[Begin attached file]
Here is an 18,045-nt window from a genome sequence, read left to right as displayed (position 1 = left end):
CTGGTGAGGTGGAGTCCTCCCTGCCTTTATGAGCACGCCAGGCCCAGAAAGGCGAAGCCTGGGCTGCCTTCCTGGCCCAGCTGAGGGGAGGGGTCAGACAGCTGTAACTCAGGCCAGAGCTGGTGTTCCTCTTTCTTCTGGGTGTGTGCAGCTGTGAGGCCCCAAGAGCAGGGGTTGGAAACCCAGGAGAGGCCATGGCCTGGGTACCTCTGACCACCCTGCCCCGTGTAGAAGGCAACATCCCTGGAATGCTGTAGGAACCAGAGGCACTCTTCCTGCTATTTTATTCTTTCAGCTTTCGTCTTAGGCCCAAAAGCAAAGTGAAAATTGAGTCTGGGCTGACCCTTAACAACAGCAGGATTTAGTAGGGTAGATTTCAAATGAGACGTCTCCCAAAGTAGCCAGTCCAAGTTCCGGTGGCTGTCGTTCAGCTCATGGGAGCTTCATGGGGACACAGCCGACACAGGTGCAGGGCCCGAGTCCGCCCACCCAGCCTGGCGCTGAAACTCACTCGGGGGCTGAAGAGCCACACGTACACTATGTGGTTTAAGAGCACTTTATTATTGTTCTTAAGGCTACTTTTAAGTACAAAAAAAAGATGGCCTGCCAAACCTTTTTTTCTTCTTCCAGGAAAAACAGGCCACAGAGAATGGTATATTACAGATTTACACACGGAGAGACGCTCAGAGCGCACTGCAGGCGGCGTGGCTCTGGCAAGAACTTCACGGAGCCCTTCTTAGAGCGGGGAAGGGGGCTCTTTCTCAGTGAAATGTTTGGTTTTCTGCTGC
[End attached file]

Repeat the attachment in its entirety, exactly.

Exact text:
Here is an 18,045-nt window from a genome sequence, read left to right as displayed (position 1 = left end):
CTGGTGAGGTGGAGTCCTCCCTGCCTTTATGAGCACGCCAGGCCCAGAAAGGCGAAGCCTGGGCTGCCTTCCTGGCCCAGCTGAGGGGAGGGGTCAGACAGCTGTAACTCAGGCCAGAGCTGGTGTTCCTCTTTCTTCTGGGTGTGTGCAGCTGTGAGGCCCCAAGAGCAGGGGTTGGAAACCCAGGAGAGGCCATGGCCTGGGTACCTCTGACCACCCTGCCCCGTGTAGAAGGCAACATCCCTGGAATGCTGTAGGAACCAGAGGCACTCTTCCTGCTATTTTATTCTTTCAGCTTTCGTCTTAGGCCCAAAAGCAAAGTGAAAATTGAGTCTGGGCTGACCCTTAACAACAGCAGGATTTAGTAGGGTAGATTTCAAATGAGACGTCTCCCAAAGTAGCCAGTCCAAGTTCCGGTGGCTGTCGTTCAGCTCATGGGAGCTTCATGGGGACACAGCCGACACAGGTGCAGGGCCCGAGTCCGCCCACCCAGCCTGGCGCTGAAACTCACTCGGGGGCTGAAGAGCCACACGTACACTATGTGGTTTAAGAGCACTTTATTATTGTTCTTAAGGCTACTTTTAAGTACAAAAAAAAGATGGCCTGCCAAACCTTTTTTTCTTCTTCCAGGAAAAACAGGCCACAGAGAATGGTATATTACAGATTTACACACGGAGAGACGCTCAGAGCGCACTGCAGGCGGCGTGGCTCTGGCAAGAACTTCACGGAGCCCTTCTTAGAGCGGGGAAGGGGGCTCTTTCTCAGTGAAATGTTTGGTTTTCTGCTGC